Tuesday, May 11, 2010

Honoring my Uniqueness

I don't know what it is that makes us humans obsessed with comparing ourselves to one another! I find it a most frustrating and self defeating pattern, and yet I continue to catch myself doing it... far too often.

I had a powerful learning experience with this pattern many years ago. At the time, I was doing a lot of computer information systems design work, including some programming/coding. I studied programming in college, and had a fair aptitude for it, but my real talent was for requirements analysis and systems design. Still, in many of my jobs, I've done a little programming.

In this one particular job, I worked with two very skilled programmers. They cranked out code super efficiently. I've always been a methodical programmer, and I have always had a very specific way that I like to code. If I'm writing a program, I start with multiple sheets of paper. I start to organize the program by segments, and modules. I keep everything organized on paper. It's easier for me to visualize how it all fits together, and keep things organized in their proper structures that way. In the end, I end up with my entire program written out. All I have to do is sit down and type it in. I rarely have logic errors - because everything is immensely well thought out. My errors are usually syntax errors (typos) and are easily identified and corrected. This is the way I wrote all my programs in college. It served me well.

Yet, back in this particular job, I worked with two guys who coded directly from their heads onto their computers. They wrote down very little. They organized everything in their heads and just put it directly into the computer. I really admired this quality. To me... that's how 'smart people' coded. I felt that my method was inferior. It seemed to me that it was like 'remedial coding.' Let me remind you that my programs always worked, and rarely had bugs. Yet, I felt that I wasn't doing it 'right.'

One day, I had a complicated program to write. I got my sheets of paper out and started to work. Then I stopped. I decided that I would not let myself do it 'my way.' I would code the way I'd seen my peers code. Directly from my head, into the computer. And so I began.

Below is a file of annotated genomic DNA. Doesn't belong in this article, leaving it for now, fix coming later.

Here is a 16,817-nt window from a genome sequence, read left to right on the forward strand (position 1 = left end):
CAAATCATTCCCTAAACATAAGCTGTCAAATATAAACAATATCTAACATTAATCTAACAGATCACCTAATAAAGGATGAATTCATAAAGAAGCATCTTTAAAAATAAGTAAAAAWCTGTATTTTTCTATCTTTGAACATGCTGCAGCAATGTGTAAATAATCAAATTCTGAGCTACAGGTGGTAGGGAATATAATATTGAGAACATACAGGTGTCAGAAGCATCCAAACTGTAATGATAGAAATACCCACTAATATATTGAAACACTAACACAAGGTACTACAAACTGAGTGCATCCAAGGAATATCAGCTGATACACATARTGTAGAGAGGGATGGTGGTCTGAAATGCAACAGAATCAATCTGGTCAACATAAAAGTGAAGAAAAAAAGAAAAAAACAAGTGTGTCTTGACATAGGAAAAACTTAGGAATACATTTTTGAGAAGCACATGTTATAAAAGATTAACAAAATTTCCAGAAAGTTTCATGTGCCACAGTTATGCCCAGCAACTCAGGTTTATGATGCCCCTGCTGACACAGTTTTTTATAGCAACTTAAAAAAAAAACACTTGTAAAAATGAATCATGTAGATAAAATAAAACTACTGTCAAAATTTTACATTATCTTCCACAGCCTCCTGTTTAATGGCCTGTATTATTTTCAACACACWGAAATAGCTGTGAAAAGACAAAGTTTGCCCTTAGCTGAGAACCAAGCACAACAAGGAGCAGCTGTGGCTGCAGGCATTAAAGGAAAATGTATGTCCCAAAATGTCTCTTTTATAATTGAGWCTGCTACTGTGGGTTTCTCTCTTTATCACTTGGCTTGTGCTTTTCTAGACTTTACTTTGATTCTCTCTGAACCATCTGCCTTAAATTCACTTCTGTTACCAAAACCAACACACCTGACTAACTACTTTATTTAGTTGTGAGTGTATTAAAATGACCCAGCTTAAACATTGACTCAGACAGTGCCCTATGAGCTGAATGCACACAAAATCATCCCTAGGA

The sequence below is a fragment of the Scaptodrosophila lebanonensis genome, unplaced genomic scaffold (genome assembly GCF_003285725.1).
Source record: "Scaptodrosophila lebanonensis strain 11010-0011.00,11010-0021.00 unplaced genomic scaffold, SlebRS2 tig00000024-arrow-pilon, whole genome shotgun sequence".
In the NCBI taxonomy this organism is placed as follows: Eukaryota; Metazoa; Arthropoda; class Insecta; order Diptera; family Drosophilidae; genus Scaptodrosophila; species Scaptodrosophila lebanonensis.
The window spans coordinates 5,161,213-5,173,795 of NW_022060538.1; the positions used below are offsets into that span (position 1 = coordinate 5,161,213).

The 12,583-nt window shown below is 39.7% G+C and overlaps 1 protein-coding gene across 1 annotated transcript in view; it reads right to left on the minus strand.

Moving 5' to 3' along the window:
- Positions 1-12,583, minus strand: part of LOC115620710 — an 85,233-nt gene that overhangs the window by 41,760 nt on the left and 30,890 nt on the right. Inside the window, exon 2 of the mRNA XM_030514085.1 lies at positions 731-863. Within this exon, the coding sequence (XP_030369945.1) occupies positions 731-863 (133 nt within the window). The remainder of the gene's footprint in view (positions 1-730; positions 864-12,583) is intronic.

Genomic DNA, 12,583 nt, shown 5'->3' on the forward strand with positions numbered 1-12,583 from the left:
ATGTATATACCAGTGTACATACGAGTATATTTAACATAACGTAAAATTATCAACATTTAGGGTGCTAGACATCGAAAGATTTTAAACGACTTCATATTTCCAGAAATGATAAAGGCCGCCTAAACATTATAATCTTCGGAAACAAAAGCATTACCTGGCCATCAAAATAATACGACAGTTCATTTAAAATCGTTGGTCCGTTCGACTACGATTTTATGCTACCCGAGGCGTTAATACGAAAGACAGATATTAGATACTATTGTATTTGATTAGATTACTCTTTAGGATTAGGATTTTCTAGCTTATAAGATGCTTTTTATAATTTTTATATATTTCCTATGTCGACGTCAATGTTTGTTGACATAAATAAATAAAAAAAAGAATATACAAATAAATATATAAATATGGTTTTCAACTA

I worked, and worked and worked on this program that day. I kept typing in code, trying to keep it all organized in my head. It was really, really difficult for me, and I never felt like I was 'covering all my bases.' After about 4 straight hours of this, I was starting to feel like I was getting to a good place, and the unthinkable happened. The system crashed! I hadn't saved ANY OF MY WORK! I lost 4 hours of programming, and didn't have a single thing written down. IT WAS ALL GONE!

Now, one could argue about the 'wisdom' of not saving my work along the way. I'll give you that point. That was not smart. The truth was, however, that if I had using the system I felt most comfortable with... this would never have happened. First of all, when all I was thinking about was typing in code I'd already written, I didn't forget to save my work! That was part of the procedure! Beyond that, If I'd been doing it 'my way' the most I could have lost was just the typing effort. I would still have had the code on paper.

It was a great learning experience! I have my way... and my way works for me. It wouldn't work for everyone. Other people's ways don't work as well for me. THAT'S OK!

Learning to honor our unique abilities, skills and ways of being is something that I think can come with age and wisdom! No two people are alike... and for good reason. We are all needed... with the special contributions that we can make!